There are many articles out there about how to choose the best primary category for your business and it can get pretty complicated — but it shouldn’t be! Choosing the right primary category will help you rank better in Google Maps for your target keywords, but remember, you shouldn’t manipulate what it is you do to rank better in a space you don’t belong in. More often than not, an incorrect primary category is the reason for poor rankings or discoverability issues in Google Maps.
For example, if you’re an HVAC business that also provides some plumbing services, your main primary category shouldn’t be Plumber, it should be HVAC Contractor. The decision of what to choose should be as easy as answering, “What do I do? What is my primary service and how exactly do I help my customers?”
Rank your services from most important to least. The most important service may be the one you want to focus most of your time to, or what makes you the most money — this will look different to everyone! Whatever that is, that should be your primary category. This way, your listing will appear to potential customers searching for services directly related to that primary category.
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3. Where can I find you?
Do you have a brick and mortar location, do you only serve customers at their location (e.g. their home), or both? Filling out an address on Google My Business has gotten vastly more complicated over time. More often than not, we see businesses with fake addresses spamming Google Map results for service area businesses.
It’s your job as a business to be honest about your address. Just because you rank better by including an address on Google My Business, doesn’t mean that you’re truly helping your customers.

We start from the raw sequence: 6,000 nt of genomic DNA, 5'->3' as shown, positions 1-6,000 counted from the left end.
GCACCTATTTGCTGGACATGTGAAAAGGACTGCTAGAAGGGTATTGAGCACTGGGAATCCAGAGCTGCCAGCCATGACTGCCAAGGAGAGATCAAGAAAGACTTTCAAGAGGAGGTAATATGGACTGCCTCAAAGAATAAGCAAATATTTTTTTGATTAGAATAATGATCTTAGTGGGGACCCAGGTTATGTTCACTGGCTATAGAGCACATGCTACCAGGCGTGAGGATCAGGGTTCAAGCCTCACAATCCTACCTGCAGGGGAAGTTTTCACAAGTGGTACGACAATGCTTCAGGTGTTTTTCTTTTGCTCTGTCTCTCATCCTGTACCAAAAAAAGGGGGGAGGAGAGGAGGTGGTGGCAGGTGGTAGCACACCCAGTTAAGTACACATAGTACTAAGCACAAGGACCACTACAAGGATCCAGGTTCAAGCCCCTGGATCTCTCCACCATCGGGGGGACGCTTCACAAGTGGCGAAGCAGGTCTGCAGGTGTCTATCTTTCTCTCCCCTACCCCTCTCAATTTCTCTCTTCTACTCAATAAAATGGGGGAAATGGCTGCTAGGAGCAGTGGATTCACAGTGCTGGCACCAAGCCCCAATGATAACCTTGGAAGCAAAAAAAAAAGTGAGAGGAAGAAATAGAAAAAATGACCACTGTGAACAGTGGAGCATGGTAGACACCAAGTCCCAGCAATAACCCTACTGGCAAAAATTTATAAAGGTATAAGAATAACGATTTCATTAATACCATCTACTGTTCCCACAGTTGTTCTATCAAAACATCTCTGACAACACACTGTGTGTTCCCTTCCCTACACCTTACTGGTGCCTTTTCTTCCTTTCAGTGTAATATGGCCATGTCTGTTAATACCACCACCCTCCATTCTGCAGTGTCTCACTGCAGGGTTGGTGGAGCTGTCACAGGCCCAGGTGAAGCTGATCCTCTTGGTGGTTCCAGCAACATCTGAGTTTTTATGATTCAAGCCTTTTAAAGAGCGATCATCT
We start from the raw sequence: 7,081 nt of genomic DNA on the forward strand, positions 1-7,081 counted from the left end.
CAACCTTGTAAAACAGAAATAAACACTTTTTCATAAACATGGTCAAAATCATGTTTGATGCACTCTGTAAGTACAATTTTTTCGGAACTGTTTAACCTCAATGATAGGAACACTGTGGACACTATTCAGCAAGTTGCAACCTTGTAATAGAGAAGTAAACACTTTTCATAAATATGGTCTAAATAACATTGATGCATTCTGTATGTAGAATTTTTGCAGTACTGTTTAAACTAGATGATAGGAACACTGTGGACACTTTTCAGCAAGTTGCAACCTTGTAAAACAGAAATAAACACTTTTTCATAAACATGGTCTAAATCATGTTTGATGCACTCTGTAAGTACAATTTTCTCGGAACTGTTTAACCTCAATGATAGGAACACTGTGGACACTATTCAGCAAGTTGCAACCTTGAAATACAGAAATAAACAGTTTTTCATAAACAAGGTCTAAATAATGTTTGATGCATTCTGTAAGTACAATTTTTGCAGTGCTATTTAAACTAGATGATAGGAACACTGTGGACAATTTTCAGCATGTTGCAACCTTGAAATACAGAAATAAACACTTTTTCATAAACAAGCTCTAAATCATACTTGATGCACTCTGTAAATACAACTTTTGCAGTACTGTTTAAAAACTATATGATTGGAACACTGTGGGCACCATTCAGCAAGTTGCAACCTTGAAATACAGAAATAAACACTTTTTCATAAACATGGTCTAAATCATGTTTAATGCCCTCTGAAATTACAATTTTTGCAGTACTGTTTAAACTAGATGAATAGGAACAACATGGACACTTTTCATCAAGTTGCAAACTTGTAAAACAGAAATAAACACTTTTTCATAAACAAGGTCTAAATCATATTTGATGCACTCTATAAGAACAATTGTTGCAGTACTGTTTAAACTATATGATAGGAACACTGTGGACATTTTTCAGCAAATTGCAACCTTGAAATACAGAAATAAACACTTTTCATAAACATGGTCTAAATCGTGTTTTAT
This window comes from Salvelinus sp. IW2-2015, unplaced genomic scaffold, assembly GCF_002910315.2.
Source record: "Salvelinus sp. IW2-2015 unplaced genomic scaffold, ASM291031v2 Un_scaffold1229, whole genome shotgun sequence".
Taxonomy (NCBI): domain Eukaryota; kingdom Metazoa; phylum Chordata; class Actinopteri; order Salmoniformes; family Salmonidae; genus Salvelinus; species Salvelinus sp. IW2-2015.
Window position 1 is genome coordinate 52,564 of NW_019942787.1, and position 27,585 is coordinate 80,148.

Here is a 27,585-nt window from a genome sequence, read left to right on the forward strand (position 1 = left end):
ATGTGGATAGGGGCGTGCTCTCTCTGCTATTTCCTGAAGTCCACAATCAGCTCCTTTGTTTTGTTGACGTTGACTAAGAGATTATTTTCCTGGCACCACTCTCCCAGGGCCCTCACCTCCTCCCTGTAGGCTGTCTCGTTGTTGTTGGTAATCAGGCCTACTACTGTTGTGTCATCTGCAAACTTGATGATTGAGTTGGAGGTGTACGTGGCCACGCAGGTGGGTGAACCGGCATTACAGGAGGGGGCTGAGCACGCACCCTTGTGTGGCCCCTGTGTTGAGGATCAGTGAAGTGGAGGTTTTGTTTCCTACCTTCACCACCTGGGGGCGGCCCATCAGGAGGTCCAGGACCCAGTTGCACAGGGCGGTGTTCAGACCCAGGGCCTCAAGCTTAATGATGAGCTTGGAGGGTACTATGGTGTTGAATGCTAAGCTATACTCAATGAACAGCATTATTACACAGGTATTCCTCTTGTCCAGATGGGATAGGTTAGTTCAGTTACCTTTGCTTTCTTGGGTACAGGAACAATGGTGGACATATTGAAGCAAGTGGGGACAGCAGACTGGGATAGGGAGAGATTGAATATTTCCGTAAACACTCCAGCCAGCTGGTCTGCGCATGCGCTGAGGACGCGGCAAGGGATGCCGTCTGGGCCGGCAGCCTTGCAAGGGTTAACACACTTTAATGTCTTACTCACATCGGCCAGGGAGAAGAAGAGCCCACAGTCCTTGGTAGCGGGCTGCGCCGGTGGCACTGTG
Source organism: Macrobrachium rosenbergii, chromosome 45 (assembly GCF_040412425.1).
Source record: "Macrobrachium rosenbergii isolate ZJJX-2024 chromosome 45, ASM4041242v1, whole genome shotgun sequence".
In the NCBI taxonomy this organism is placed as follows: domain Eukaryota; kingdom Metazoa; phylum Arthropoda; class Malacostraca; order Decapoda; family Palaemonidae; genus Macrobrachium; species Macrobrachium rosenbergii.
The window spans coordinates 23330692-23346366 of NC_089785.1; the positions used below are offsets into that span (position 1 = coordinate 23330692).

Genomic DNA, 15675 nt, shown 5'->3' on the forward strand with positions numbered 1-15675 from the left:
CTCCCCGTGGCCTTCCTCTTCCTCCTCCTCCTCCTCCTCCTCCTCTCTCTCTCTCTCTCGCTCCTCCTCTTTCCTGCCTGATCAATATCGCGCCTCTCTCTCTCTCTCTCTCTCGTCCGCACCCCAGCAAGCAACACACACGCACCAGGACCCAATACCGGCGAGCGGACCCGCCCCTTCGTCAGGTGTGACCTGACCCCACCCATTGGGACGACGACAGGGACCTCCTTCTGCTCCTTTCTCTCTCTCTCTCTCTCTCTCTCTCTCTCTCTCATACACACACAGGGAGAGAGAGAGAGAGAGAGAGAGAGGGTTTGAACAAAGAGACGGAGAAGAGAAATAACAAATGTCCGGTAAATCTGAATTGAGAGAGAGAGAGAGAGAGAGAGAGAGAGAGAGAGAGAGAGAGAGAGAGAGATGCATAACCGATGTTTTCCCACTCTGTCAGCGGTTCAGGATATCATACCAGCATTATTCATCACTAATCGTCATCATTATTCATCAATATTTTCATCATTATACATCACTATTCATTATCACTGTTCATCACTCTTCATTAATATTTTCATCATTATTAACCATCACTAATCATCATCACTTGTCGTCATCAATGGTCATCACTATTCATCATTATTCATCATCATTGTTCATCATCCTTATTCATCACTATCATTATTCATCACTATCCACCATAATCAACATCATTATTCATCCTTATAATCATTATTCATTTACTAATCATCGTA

For example, what if you’re a pest control company in Edmonton that is strictly a service area business (meaning you provide services where your customers are located) and a potential customer is searching for your services while waiting at the doctor’s office? They just found bedbugs last night and are eagerly investigating companies while out running their other necessary errands. They see you’re located just 10 minutes away from their doctors office, so they think, “Perfect, I’ll just stop by and speak to someone in person on my way home.”
They pull up to your home address and see no sign on the door. Best case scenario, they call, as they’re confused and you two work it out over the phone. Worst case scenario, they become frustrated and decide to leave a bad review on your GMB listing because you misled them and wasted time out of their day trying to locate your business.
Be honest! Providing an address in GMB when you don’t have one is going to hurt your reputation with your customers more than it’s going to help your rankings. By simply answering this question truthfully, you’ll know exactly how and when to share this information with your customers.
4. When can I contact you?